Back to Resources


3 Signs Your GIS Mapping Process is Broken (And How to Fix It)

GIS Worker

Geographic Information Systems (GIS) have become indispensable tools in various fields, transforming the way we analyze, interpret, and visualize spatial data. From urban planning and environmental management to disaster response and precision agriculture, GIS applications have permeated many aspects of our lives. As applications for GIS grow, the demand for data grows along with it. And when the use cases require high precision location, scaling data capture processes can become a challenge.

Consider a city with an initiative to map all of its critical infrastructure to enable smart operations, fault alerts, and efficient maintenance. As a first step, the city may purchase mobile GIS software that runs on regular smartphones and send scores of workers out to collect data about pipes, manhole covers, telephone poles, fire hydrants, and more. While the ubiquity of smartphones could help this city scale the project quickly and cost effectively, the location provided by smartphones is only accurate within three 3-5 meters. In the context of a smart city,  three meters can be the difference between digging a trench next to buried fiber optic cable or right through it.

Businesses and municipalities have a few options to achieve better location accuracy, but they all come with challenges of their own. If you’re using any of these three strategies to achieve accuracy below 30 cm, it may be time to look for a new solution

  1. You’re post-processing data to achieve required accuracy

Because GIS applications do not require real-time data capture (ie, the location data doesn’t need to be used immediately), post-processing location data is often deemed sufficient. Field workers can collect location data with three meter accuracy, and the accuracy can be improved using post-processing software or manual processes to stitch that data together with other data points through methods such as photogrammetry.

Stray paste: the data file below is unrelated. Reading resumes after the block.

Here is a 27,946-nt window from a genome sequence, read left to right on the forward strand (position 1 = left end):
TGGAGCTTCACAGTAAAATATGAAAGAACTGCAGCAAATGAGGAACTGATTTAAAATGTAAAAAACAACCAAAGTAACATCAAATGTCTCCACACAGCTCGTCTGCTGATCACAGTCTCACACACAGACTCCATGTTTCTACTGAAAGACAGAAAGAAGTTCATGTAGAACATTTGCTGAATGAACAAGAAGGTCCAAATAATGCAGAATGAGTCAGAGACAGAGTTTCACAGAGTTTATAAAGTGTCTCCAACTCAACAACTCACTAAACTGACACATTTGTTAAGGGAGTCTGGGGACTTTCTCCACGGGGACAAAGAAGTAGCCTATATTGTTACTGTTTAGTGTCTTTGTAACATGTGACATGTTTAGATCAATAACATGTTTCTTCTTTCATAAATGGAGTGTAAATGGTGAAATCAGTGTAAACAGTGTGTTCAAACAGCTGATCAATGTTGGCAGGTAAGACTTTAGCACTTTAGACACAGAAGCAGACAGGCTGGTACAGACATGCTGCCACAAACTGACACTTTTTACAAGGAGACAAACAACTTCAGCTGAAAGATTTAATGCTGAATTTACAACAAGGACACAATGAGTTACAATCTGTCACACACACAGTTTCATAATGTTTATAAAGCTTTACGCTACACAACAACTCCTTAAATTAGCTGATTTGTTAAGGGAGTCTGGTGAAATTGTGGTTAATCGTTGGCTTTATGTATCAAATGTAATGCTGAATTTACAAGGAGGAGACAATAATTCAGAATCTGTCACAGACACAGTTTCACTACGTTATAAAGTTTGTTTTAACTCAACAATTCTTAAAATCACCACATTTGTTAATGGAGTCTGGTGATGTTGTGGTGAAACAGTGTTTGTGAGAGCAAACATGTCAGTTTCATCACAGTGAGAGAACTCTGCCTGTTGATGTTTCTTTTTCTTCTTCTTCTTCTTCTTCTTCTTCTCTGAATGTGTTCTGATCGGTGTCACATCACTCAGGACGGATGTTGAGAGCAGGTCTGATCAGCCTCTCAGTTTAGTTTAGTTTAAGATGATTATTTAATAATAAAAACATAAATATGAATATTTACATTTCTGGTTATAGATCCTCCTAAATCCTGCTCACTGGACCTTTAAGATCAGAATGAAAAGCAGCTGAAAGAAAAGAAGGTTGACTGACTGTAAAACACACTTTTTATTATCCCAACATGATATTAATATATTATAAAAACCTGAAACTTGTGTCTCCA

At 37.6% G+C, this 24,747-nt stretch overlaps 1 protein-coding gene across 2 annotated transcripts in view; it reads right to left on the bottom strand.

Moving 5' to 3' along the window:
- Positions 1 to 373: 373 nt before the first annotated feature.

Post-processing has two major disadvantages. First, it requires extra software and/or resources to conduct the work. Businesses and municipalities have to weigh these added costs against the cost to equip their field workers with high precision equipment, and in some cases they determine that post-processing is the more cost-effective solution. Second, it is only sufficient for data capture during the initial mapping stage. Post-processing cannot help a worker who needs to locate a piece of infrastructure for maintenance, for instance.

  1. You’re using surveyors for tasks that don’t require their skills

Most GIS applications do not require centimeter-level precision or the use of a licensed surveyor for legal purposes. However, when the available resources are either a field worker with a smartphone or a surveyor with high precision equipment, sometimes businesses or municipalities will choose to bring in the surveyor because that’s the only way to achieve the required precision.

Not only is this an unnecessary use of a highly skilled and expensive resource, it also pulls that surveyor away from other projects that do require their skills and equipment.

  1. You’ve invested in equipment, but can’t afford to scale with it

There are a number of receivers on the market that are well suited to GIS use cases, offering either centimeter-level or decimeter-level precision and ease of use. However, these receivers can cost over $1500 for decimeter accuracy and $3000-5000 (and up!) for centimeter accuracy and, and may still require additional software subscriptions to achieve the desired accuracy.